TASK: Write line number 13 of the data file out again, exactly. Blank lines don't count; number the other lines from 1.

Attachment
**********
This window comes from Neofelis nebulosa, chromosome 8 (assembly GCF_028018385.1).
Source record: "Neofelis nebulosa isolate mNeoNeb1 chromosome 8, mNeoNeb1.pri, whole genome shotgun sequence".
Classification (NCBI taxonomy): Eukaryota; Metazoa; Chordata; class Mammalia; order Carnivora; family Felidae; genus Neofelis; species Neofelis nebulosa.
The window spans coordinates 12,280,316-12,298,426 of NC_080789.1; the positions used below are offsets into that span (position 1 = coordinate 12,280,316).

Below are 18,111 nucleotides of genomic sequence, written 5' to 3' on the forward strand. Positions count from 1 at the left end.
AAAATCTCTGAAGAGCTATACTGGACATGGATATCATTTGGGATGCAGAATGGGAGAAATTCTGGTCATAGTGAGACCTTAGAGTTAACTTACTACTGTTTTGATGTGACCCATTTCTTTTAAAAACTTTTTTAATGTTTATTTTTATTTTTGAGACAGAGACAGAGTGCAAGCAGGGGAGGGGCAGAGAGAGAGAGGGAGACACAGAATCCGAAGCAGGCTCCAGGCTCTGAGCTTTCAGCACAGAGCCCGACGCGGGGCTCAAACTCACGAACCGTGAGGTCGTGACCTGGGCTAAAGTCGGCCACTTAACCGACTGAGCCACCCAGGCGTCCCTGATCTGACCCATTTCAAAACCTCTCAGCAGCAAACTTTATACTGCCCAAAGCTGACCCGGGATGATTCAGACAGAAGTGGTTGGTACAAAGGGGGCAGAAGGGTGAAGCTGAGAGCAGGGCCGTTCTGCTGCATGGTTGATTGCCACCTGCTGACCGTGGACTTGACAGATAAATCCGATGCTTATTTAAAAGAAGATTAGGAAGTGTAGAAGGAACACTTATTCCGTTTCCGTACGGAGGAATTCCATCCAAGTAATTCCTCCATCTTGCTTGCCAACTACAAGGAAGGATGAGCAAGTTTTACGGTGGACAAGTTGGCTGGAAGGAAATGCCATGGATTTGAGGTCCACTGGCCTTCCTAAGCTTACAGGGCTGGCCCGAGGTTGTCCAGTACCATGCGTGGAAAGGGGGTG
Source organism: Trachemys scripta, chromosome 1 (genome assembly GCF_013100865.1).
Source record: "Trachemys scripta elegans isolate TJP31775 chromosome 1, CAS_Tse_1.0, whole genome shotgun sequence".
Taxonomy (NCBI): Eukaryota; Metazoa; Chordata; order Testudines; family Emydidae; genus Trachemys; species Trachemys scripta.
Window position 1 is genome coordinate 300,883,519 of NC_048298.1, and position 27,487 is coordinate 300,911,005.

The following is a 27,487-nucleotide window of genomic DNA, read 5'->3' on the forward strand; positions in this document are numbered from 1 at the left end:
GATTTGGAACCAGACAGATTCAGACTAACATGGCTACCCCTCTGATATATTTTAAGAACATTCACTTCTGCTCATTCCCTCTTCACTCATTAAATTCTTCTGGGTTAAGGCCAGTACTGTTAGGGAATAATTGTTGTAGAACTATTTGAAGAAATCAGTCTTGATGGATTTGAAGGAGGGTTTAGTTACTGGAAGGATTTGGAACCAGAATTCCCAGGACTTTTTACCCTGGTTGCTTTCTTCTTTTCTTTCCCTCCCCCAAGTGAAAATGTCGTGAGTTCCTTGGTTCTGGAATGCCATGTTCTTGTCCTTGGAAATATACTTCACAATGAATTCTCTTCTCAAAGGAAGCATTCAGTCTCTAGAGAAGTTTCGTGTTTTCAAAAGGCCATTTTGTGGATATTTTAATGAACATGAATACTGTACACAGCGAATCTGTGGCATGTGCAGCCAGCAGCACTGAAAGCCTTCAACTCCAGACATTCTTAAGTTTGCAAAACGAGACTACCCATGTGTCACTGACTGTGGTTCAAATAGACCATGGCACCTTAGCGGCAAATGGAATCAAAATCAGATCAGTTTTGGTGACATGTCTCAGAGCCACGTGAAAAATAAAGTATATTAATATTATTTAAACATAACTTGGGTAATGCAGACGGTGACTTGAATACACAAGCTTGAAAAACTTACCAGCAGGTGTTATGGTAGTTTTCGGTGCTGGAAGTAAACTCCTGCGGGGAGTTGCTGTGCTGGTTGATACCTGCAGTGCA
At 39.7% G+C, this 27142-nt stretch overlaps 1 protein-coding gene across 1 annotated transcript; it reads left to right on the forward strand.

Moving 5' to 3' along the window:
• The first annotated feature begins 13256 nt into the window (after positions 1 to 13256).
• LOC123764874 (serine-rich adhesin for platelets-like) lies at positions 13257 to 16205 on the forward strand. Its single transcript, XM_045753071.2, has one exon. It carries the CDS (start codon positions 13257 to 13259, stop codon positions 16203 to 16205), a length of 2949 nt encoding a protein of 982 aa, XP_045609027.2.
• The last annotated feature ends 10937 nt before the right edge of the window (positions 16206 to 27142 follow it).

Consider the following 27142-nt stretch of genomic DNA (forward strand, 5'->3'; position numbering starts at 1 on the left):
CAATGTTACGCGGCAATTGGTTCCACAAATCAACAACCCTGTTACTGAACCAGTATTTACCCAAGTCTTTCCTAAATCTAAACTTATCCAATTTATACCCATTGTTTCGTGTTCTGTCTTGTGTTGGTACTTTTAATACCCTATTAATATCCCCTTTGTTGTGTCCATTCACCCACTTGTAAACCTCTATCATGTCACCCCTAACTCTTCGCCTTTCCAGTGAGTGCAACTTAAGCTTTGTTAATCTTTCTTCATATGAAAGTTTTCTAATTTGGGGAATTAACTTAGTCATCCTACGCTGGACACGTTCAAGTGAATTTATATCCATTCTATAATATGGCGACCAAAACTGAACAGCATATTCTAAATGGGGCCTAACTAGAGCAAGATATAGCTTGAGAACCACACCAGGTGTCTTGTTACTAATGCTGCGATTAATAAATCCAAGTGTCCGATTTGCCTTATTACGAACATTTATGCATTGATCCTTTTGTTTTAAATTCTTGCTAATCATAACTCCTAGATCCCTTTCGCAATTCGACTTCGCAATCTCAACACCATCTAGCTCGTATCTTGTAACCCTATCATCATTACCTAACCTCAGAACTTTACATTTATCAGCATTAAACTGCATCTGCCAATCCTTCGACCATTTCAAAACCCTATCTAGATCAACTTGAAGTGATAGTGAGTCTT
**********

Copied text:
At 39.7% G+C, this 27142-nt stretch overlaps 1 protein-coding gene across 1 annotated transcript; it reads left to right on the forward strand.